Peter Goldmark is no Jim McDermott, but the beauty is, he doesn’t have to be. I recognize the importance of having diverse leadership in DC, as long as that diversity works in favor of working people of all stripes. The working people of Eastern Washington have more in common with the working people of Seattle than they do the corporate elite whether they know it or not. Peter Goldmark is just the kind of candidate that can bridge that gap and his success in doing so would make our whole country stronger.

So if you have a candidate in your district that speaks for you and that has a chance at taking the seat, give what you can. If you don’t have such a candidate, look elsewhere, hell, give to Peter Goldmark (preferably by Friday when the money gets reported) if there’s no one near you. And before you ask, I have no affiliation, not even in the most tangential way, with the Goldmark campaign. I just know a good thing when I see it and I’m happy to promote a candidate that speaks to the issues I care about and that I trust to represent me, even when he doesn’t have to. That is the rarest of things in this polarized political climate and I plan on taking any and every opportunity to promote those candidates that not only believe in the common good, but that have a damn good plan for promoting the most good for us common folk. Good grief, we’ve suffered enough, it’s high time that the people rule the People’s House again. If we manage to take over, we’ll even promise to kick the corporate scum every once in a while. Turn about is fair play after all.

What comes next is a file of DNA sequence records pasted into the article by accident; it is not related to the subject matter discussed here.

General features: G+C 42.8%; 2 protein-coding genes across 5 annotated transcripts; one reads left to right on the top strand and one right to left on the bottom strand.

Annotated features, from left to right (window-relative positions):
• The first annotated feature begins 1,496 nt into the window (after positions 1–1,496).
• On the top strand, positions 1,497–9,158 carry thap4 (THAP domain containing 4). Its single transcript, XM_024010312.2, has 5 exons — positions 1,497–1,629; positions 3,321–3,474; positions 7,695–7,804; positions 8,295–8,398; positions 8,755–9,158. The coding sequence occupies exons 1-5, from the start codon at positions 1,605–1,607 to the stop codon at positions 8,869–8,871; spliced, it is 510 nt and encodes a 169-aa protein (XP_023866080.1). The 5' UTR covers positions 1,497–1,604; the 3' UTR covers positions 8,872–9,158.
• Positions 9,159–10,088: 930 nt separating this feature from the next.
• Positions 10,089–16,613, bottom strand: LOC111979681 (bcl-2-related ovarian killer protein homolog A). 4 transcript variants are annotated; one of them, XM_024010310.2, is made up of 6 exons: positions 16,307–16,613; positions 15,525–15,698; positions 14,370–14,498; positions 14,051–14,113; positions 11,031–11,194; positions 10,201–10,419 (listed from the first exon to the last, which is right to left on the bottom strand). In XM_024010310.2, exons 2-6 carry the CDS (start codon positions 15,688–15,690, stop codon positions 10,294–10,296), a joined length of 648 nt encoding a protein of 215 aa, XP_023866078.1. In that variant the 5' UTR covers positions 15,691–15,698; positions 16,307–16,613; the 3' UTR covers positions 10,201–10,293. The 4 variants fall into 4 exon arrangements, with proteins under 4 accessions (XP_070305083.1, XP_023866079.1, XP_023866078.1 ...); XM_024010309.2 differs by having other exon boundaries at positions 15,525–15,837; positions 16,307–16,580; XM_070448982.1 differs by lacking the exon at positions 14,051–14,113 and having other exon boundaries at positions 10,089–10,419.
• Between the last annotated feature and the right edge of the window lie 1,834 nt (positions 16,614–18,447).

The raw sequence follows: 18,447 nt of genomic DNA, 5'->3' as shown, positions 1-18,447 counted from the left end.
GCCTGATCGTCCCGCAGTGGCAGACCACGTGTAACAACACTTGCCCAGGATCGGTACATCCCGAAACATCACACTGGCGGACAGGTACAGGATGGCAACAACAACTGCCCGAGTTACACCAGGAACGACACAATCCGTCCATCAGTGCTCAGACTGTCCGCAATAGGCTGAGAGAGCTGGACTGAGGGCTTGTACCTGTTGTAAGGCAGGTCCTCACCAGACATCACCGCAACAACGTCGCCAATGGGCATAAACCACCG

4 Comments:

Anonymous Anonymous said...

Excellent post, but what about legislative district races? In my opinion it almost makes more sense with regard to the State Legislature because there's more potential for impact. Even if all the Seattle Democrats gave money to Peter Goldmark, a lot would still have to happen in the 5th CD for Goldmark to win (my fingers are crossed)... On the other hand, if the same was done for a handful of legisaltive races -- suburban races such as the 47th LD, the 44th, and the 6th -- there would be tremendous opportunity for impact. Amazing things happenned last session in Olympia because Democrats finally have the governorship, House and Senate. We ought to treasure that (slim) majority, and fight damn hard to keep it!

1:32 PM  
Blogger The (liberal)Girl Next Door said...

Anonymous--I certainly don't disagree with your assessment, I think we should do both.

2:48 PM  
Blogger Michael said...

If you're looking for people to support in the state leg. you should check out Derek Kilmer who's running for state senate and Larry Seaquist who's running for Derek's old house seat.

Derek and Larry are in the 26th LD (Gig Harbor to Bremerton)

http://www.larryseaquist.com/
http://www.derekkilmer.com/main/

3:34 PM  
Anonymous Anonymous said...

Well, I certainly hope we can do both... My sense is that the leg races lay the groundwork for the CD races -- in terms of credibility among voters, growing candidates, and building a party framework. The 2004 race in the 5th CD was such a distaster. It was one of five open seats (6th LD house, 6th LD senate, the 5th CD, and two of the three county commission seats -- one of which was held by a D), but it sucked up all the volunteers and resources. Consequently, it was that seat or nothing. If the Dems could have held their commission seat and picked up one of the leg races -- both very doable -- Goldmark would be in better position to win... I hope the pattern doesn't repeat itself.

10:56 AM